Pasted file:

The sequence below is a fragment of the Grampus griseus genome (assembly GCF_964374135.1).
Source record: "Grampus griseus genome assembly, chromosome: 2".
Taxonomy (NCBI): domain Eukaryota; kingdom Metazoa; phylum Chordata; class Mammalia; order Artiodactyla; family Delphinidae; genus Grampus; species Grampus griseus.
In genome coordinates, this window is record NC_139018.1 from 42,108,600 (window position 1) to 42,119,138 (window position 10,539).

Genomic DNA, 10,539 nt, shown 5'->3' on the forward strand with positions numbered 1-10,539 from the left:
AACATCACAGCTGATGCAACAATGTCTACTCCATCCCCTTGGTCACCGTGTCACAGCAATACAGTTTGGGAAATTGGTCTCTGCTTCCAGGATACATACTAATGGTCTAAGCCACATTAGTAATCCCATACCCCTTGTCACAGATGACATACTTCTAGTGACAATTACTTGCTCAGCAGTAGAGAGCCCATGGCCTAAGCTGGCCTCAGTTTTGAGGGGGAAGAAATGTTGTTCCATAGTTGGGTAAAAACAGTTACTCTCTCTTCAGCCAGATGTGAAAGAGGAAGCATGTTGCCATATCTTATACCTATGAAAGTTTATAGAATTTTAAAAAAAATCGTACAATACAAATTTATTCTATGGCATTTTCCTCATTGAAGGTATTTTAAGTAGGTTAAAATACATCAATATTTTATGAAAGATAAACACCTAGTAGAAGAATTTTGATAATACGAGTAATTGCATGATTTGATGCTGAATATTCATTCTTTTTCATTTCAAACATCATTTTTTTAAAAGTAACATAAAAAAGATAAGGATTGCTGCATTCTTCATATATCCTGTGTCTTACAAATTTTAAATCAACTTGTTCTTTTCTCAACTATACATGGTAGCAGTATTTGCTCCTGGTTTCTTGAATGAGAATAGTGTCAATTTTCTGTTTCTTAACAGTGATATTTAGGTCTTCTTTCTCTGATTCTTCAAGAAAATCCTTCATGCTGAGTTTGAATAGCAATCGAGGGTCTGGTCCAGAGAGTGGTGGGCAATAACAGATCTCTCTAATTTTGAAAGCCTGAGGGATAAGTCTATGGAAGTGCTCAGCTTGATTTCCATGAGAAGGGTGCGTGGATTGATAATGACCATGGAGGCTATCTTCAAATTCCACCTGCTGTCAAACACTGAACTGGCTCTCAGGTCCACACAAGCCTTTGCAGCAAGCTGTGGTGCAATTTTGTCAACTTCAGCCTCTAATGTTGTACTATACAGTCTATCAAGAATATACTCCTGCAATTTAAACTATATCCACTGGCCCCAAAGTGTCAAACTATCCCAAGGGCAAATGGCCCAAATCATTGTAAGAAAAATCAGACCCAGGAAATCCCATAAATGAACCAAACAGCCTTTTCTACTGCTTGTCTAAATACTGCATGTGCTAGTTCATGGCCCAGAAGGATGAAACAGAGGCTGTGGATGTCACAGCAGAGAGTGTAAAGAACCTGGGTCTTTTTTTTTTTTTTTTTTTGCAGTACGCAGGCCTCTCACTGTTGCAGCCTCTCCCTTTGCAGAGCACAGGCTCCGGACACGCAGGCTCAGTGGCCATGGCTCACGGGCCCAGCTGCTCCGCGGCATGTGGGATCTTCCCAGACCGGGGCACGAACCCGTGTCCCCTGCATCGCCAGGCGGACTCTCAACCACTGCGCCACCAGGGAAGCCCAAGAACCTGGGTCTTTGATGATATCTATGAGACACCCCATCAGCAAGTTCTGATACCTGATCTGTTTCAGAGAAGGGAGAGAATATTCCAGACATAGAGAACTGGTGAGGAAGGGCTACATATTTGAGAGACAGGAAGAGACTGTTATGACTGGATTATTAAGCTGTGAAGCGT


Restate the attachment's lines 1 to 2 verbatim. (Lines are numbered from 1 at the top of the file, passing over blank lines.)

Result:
The sequence below is a fragment of the Grampus griseus genome (assembly GCF_964374135.1).
Source record: "Grampus griseus genome assembly, chromosome: 2".